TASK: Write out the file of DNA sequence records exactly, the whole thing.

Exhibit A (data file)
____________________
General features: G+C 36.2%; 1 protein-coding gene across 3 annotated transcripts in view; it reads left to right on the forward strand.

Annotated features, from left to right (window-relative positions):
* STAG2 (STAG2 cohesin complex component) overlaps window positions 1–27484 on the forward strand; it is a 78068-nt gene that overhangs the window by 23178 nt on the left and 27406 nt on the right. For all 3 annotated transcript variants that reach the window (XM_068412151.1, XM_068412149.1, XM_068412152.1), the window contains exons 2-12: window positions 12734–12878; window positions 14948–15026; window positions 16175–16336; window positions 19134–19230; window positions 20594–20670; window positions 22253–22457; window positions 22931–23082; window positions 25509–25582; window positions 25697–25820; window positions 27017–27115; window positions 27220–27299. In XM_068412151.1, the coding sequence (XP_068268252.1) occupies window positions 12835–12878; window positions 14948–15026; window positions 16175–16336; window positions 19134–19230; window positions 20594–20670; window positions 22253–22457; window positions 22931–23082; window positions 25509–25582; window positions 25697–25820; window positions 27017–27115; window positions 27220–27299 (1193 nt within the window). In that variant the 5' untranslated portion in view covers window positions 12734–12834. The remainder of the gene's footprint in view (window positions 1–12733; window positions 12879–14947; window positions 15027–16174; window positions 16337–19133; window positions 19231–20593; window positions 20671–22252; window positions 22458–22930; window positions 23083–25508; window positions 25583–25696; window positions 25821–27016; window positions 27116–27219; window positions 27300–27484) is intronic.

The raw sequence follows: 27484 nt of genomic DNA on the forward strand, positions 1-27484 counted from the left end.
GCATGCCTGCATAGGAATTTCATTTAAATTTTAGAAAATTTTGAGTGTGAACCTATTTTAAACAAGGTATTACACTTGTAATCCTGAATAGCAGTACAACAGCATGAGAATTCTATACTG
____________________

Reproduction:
General features: G+C 36.2%; 1 protein-coding gene across 3 annotated transcripts in view; it reads left to right on the forward strand.

Annotated features, from left to right (window-relative positions):
* STAG2 (STAG2 cohesin complex component) overlaps window positions 1–27484 on the forward strand; it is a 78068-nt gene that overhangs the window by 23178 nt on the left and 27406 nt on the right. For all 3 annotated transcript variants that reach the window (XM_068412151.1, XM_068412149.1, XM_068412152.1), the window contains exons 2-12: window positions 12734–12878; window positions 14948–15026; window positions 16175–16336; window positions 19134–19230; window positions 20594–20670; window positions 22253–22457; window positions 22931–23082; window positions 25509–25582; window positions 25697–25820; window positions 27017–27115; window positions 27220–27299. In XM_068412151.1, the coding sequence (XP_068268252.1) occupies window positions 12835–12878; window positions 14948–15026; window positions 16175–16336; window positions 19134–19230; window positions 20594–20670; window positions 22253–22457; window positions 22931–23082; window positions 25509–25582; window positions 25697–25820; window positions 27017–27115; window positions 27220–27299 (1193 nt within the window). In that variant the 5' untranslated portion in view covers window positions 12734–12834. The remainder of the gene's footprint in view (window positions 1–12733; window positions 12879–14947; window positions 15027–16174; window positions 16337–19133; window positions 19231–20593; window positions 20671–22252; window positions 22458–22930; window positions 23083–25508; window positions 25583–25696; window positions 25821–27016; window positions 27116–27219; window positions 27300–27484) is intronic.

The raw sequence follows: 27484 nt of genomic DNA on the forward strand, positions 1-27484 counted from the left end.
GCATGCCTGCATAGGAATTTCATTTAAATTTTAGAAAATTTTGAGTGTGAACCTATTTTAAACAAGGTATTACACTTGTAATCCTGAATAGCAGTACAACAGCATGAGAATTCTATACTG